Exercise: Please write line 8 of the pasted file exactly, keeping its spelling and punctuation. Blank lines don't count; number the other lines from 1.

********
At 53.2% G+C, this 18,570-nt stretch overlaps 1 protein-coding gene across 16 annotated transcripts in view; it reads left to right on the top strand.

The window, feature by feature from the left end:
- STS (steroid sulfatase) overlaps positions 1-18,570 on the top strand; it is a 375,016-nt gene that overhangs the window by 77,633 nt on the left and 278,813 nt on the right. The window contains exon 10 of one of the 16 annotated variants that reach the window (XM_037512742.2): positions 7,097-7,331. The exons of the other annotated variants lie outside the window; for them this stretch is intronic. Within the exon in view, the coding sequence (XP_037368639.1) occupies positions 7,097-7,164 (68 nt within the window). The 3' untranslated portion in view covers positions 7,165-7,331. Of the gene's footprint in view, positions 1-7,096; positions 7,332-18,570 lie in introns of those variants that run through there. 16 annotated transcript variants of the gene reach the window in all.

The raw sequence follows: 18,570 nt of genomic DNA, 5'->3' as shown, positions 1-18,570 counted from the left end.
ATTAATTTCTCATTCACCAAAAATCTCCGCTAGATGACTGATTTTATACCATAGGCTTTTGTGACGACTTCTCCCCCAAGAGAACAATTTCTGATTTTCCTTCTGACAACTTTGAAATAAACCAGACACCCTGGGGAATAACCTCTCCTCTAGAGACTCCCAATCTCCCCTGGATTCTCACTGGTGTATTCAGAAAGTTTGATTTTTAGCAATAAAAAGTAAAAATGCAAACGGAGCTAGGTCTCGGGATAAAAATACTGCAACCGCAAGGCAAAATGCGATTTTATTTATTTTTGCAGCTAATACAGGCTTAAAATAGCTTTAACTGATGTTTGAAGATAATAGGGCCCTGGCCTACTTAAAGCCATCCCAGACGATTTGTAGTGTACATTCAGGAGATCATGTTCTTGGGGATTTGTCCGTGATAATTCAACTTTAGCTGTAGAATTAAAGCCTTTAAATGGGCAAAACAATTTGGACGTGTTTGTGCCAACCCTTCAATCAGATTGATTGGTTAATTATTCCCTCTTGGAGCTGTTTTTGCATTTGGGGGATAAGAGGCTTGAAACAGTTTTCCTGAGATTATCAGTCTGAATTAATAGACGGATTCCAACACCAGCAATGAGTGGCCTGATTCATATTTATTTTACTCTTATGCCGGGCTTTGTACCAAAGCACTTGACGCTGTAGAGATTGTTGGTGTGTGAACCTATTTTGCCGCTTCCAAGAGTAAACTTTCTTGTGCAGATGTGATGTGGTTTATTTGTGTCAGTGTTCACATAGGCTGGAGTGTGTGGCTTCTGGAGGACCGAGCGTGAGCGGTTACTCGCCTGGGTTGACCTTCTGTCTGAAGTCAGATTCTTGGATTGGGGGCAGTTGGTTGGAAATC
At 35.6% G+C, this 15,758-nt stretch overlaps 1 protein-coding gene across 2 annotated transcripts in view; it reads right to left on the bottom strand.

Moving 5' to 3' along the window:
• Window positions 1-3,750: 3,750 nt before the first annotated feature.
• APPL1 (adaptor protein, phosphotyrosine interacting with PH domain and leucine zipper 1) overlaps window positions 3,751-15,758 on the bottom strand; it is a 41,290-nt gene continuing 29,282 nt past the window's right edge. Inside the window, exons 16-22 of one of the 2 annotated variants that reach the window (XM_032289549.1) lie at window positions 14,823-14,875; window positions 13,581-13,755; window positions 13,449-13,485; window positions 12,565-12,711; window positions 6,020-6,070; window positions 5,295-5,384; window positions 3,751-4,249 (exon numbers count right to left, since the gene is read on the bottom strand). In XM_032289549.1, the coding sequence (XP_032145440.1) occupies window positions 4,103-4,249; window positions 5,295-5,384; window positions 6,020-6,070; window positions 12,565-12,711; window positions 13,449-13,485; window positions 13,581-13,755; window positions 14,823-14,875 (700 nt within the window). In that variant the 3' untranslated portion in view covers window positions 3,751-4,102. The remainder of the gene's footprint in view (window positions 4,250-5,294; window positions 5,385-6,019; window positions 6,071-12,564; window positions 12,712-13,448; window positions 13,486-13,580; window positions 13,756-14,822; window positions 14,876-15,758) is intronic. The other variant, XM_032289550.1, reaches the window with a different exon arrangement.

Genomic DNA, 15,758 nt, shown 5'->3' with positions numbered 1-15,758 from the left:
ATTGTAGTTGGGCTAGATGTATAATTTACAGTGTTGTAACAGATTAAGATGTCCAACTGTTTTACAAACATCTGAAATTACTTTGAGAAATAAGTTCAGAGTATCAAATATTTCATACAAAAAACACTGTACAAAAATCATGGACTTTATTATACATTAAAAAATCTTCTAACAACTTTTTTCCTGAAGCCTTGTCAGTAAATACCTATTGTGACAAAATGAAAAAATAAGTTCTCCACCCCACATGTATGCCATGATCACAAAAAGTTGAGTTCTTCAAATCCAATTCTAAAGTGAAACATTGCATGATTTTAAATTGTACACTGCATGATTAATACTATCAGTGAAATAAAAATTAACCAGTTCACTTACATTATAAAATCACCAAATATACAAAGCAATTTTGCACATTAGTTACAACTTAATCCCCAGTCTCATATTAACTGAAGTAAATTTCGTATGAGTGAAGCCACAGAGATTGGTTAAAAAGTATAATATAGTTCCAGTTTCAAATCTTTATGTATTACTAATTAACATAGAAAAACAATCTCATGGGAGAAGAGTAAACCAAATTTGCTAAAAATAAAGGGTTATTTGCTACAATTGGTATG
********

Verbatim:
• Window positions 1-3,750: 3,750 nt before the first annotated feature.